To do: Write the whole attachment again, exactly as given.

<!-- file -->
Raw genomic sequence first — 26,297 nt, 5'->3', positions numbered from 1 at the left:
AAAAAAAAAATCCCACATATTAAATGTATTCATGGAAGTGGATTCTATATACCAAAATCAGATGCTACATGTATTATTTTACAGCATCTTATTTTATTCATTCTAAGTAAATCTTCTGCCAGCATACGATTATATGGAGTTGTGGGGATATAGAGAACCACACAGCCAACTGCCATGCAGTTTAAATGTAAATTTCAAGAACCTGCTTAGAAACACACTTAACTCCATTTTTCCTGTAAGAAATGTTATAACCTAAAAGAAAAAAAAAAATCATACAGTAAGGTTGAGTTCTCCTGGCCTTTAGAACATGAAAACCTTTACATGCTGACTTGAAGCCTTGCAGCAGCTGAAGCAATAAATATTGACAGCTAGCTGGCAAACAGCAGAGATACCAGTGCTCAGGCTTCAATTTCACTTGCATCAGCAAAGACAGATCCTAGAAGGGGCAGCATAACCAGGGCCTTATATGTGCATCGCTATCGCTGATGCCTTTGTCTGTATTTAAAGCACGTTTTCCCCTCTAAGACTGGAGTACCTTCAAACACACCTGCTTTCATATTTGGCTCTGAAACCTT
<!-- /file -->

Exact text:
Raw genomic sequence first — 26,297 nt, 5'->3', positions numbered from 1 at the left:
AAAAAAAAAATCCCACATATTAAATGTATTCATGGAAGTGGATTCTATATACCAAAATCAGATGCTACATGTATTATTTTACAGCATCTTATTTTATTCATTCTAAGTAAATCTTCTGCCAGCATACGATTATATGGAGTTGTGGGGATATAGAGAACCACACAGCCAACTGCCATGCAGTTTAAATGTAAATTTCAAGAACCTGCTTAGAAACACACTTAACTCCATTTTTCCTGTAAGAAATGTTATAACCTAAAAGAAAAAAAAAAATCATACAGTAAGGTTGAGTTCTCCTGGCCTTTAGAACATGAAAACCTTTACATGCTGACTTGAAGCCTTGCAGCAGCTGAAGCAATAAATATTGACAGCTAGCTGGCAAACAGCAGAGATACCAGTGCTCAGGCTTCAATTTCACTTGCATCAGCAAAGACAGATCCTAGAAGGGGCAGCATAACCAGGGCCTTATATGTGCATCGCTATCGCTGATGCCTTTGTCTGTATTTAAAGCACGTTTTCCCCTCTAAGACTGGAGTACCTTCAAACACACCTGCTTTCATATTTGGCTCTGAAACCTT